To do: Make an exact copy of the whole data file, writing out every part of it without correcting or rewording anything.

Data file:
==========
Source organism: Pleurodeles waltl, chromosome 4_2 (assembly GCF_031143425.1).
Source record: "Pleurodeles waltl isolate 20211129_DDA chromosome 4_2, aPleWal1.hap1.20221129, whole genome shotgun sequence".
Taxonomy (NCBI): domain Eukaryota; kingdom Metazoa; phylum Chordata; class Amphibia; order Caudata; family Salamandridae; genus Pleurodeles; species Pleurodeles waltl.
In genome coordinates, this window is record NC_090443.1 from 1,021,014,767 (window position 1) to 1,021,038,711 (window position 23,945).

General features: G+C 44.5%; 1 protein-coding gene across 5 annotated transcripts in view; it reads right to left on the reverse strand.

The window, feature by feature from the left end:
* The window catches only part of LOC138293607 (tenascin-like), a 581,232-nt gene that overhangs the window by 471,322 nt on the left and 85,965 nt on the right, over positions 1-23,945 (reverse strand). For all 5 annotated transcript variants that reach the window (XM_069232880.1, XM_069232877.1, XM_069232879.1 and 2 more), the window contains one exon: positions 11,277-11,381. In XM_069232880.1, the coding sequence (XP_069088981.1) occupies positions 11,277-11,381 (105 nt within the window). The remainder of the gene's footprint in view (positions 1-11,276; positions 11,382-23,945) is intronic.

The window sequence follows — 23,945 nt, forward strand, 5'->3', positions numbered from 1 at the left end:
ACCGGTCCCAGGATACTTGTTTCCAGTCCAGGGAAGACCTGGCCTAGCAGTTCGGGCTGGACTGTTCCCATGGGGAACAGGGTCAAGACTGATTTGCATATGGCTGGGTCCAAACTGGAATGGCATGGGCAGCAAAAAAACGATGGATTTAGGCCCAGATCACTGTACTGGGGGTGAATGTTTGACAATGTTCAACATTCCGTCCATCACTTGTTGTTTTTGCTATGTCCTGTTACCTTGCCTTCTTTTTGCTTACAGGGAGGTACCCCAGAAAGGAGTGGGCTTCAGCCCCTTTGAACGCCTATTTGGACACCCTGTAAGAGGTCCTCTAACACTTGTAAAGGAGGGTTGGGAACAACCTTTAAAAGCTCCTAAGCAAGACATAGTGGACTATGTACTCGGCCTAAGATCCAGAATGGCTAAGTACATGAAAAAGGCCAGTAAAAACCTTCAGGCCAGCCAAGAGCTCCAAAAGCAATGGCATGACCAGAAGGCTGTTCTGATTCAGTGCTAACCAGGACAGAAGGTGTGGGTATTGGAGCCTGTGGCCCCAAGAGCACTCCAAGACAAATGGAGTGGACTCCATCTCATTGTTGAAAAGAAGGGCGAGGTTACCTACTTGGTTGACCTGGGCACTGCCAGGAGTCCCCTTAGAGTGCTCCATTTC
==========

Source organism: Pleurodeles waltl, chromosome 4_2 (assembly GCF_031143425.1).
Source record: "Pleurodeles waltl isolate 20211129_DDA chromosome 4_2, aPleWal1.hap1.20221129, whole genome shotgun sequence".
Taxonomy (NCBI): domain Eukaryota; kingdom Metazoa; phylum Chordata; class Amphibia; order Caudata; family Salamandridae; genus Pleurodeles; species Pleurodeles waltl.
In genome coordinates, this window is record NC_090443.1 from 1,021,014,767 (window position 1) to 1,021,038,711 (window position 23,945).

General features: G+C 44.5%; 1 protein-coding gene across 5 annotated transcripts in view; it reads right to left on the reverse strand.

The window, feature by feature from the left end:
* The window catches only part of LOC138293607 (tenascin-like), a 581,232-nt gene that overhangs the window by 471,322 nt on the left and 85,965 nt on the right, over positions 1-23,945 (reverse strand). For all 5 annotated transcript variants that reach the window (XM_069232880.1, XM_069232877.1, XM_069232879.1 and 2 more), the window contains one exon: positions 11,277-11,381. In XM_069232880.1, the coding sequence (XP_069088981.1) occupies positions 11,277-11,381 (105 nt within the window). The remainder of the gene's footprint in view (positions 1-11,276; positions 11,382-23,945) is intronic.

The window sequence follows — 23,945 nt, forward strand, 5'->3', positions numbered from 1 at the left end:
ACCGGTCCCAGGATACTTGTTTCCAGTCCAGGGAAGACCTGGCCTAGCAGTTCGGGCTGGACTGTTCCCATGGGGAACAGGGTCAAGACTGATTTGCATATGGCTGGGTCCAAACTGGAATGGCATGGGCAGCAAAAAAACGATGGATTTAGGCCCAGATCACTGTACTGGGGGTGAATGTTTGACAATGTTCAACATTCCGTCCATCACTTGTTGTTTTTGCTATGTCCTGTTACCTTGCCTTCTTTTTGCTTACAGGGAGGTACCCCAGAAAGGAGTGGGCTTCAGCCCCTTTGAACGCCTATTTGGACACCCTGTAAGAGGTCCTCTAACACTTGTAAAGGAGGGTTGGGAACAACCTTTAAAAGCTCCTAAGCAAGACATAGTGGACTATGTACTCGGCCTAAGATCCAGAATGGCTAAGTACATGAAAAAGGCCAGTAAAAACCTTCAGGCCAGCCAAGAGCTCCAAAAGCAATGGCATGACCAGAAGGCTGTTCTGATTCAGTGCTAACCAGGACAGAAGGTGTGGGTATTGGAGCCTGTGGCCCCAAGAGCACTCCAAGACAAATGGAGTGGACTCCATCTCATTGTTGAAAAGAAGGGCGAGGTTACCTACTTGGTTGACCTGGGCACTGCCAGGAGTCCCCTTAGAGTGCTCCATTTC